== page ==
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How many tonnes of CO2 emissions is each islander responsible for?

How many tonnes of CO2 emissions is each islander responsible for?

Wednesday 26 April 2023

How many tonnes of CO2 emissions is each islander responsible for?

Wednesday 26 April 2023

New stats have shown that Jersey has maintained its long-term downward trend in greenhouse gas emissions... So how many tonnes of CO2 is the island emitting per year? How much is that per islander?

The figures for 2021 were released yesterday by the Government, which explained that it was the global norm for annual statistics of this type to be released two years in arrears due to the complexity of the data and the detailed nature of the analysis.

What did the stats show?

In 2021, Jersey emitted 358,425 tonnes of CO2. This is roughly 3.5 tonnes of CO2 per person.

Most emissions came from the transport sector – 41% overall.

Residential emissions account for a quarter of all emissions, while businesses accounted for 15%.


Pictured: The breakdown by sector.

Agriculture accounted for 6% of CO2 emissions in 2021.

Overall, emissions rose compared to 2020, when they stood at 336,000 tonnes. The Government said the disparity was linked to the slowdown in industry and travel resulting from the covid pandemic.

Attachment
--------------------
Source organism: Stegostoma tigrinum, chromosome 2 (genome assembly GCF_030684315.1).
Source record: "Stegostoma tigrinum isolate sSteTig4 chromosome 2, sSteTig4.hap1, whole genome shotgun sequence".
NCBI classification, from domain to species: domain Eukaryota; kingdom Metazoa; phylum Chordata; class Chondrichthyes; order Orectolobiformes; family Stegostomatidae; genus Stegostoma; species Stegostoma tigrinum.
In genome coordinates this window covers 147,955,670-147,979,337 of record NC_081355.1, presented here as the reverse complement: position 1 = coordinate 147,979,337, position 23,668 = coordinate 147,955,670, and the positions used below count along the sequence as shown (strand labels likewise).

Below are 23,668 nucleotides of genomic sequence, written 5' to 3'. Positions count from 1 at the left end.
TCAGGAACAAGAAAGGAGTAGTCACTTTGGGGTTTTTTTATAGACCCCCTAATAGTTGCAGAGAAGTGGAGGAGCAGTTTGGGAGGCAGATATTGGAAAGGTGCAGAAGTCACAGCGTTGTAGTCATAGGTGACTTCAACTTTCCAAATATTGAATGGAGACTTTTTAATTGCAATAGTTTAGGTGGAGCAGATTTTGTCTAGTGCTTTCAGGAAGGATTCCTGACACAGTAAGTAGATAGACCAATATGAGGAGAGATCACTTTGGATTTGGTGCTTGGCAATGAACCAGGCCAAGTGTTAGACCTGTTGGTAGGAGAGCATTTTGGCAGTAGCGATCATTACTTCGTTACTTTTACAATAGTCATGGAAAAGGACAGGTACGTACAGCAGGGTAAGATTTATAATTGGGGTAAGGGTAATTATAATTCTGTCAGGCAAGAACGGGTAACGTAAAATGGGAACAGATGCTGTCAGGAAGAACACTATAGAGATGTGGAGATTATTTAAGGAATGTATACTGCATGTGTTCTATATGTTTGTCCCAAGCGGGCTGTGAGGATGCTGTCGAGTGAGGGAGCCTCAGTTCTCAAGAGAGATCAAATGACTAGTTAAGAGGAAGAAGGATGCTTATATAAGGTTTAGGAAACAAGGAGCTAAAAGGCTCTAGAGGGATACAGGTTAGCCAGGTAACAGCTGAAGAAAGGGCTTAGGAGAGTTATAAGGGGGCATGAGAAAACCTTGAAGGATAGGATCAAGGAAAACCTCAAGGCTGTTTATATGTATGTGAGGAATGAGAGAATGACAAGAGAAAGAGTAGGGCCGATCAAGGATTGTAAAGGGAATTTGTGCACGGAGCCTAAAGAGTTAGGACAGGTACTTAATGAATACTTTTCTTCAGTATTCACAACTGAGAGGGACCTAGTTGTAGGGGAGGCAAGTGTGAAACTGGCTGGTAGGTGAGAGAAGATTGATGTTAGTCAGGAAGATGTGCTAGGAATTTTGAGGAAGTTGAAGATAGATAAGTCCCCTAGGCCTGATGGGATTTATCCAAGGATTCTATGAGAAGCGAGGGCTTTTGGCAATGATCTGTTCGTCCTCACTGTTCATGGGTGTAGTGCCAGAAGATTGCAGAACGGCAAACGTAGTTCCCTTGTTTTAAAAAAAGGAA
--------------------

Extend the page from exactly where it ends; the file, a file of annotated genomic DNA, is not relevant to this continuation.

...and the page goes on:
Between 1990 and 2021, emissions in Jersey decreased by 46%.

What commitments has Jersey made to cut emissions?

Through the UK, Jersey is a signatory to the Paris Agreement and the International Convention on Climate Change.

As a result, the island has agreed to an ambitious emissions reduction trajectory.

This means reducing emissions by 68% by 2030, 78% by 2035 and reaching net-zero emissions by 2050.

What does the Government say about the latest stats?

Assistant Environment Minister Hilary Jeune, who has responsibility for climate change matters commented, said: “Whilst we’ve seen a small percentage rise in the amount of emissions in 2021 compared with 2020, we’ll need to wait until next year’s inventory to get a true understanding of where we’re at post the peak of the covid pandemic.

“What’s particularly pleasing is that despite the increase in home working, residential emissions continued to fall."

Hilary Jeune

Pictured: Deputy Hilary Jeune is an Assistant Minister who has been delegated responsibility for climate change matters.

She added: “‘Transport remains our largest emitting sector at 41%, and we clearly have continuing work to do in this area to support islanders with the switch away from fossil fuel vehicles.”

Deputy Jeune said the Government’s main focus was on encouraging active travel.


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